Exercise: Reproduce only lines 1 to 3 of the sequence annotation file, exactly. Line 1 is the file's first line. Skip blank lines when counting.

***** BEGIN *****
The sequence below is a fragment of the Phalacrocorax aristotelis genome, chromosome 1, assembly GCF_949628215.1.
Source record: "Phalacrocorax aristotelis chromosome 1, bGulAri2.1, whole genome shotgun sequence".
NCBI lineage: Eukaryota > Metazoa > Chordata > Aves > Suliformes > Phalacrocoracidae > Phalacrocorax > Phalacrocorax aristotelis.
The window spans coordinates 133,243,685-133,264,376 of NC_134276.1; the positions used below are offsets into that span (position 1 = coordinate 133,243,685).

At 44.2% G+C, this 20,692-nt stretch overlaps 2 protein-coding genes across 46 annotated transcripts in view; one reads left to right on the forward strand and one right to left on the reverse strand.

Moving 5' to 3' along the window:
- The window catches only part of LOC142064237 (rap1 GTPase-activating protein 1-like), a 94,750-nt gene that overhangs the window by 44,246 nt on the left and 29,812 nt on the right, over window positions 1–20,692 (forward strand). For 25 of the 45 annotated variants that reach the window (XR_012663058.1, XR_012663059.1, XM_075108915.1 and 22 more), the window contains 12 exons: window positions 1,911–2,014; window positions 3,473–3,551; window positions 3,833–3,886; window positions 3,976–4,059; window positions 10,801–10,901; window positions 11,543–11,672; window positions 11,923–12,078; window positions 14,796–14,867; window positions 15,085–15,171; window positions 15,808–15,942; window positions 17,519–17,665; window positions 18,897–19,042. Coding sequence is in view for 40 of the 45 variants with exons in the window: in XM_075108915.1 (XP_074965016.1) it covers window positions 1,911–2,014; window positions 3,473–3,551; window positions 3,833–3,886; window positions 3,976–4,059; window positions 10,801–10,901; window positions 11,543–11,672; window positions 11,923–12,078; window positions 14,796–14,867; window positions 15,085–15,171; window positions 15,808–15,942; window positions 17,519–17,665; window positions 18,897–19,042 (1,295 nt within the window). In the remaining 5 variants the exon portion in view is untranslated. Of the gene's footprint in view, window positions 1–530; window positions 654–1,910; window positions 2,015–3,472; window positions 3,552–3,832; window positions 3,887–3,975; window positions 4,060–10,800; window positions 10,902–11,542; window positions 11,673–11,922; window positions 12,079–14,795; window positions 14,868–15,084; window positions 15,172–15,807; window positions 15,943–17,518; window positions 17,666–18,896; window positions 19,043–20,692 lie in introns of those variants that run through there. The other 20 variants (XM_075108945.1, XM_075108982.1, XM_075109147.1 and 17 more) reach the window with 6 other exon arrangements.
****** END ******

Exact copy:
The sequence below is a fragment of the Phalacrocorax aristotelis genome, chromosome 1, assembly GCF_949628215.1.
Source record: "Phalacrocorax aristotelis chromosome 1, bGulAri2.1, whole genome shotgun sequence".
NCBI lineage: Eukaryota > Metazoa > Chordata > Aves > Suliformes > Phalacrocoracidae > Phalacrocorax > Phalacrocorax aristotelis.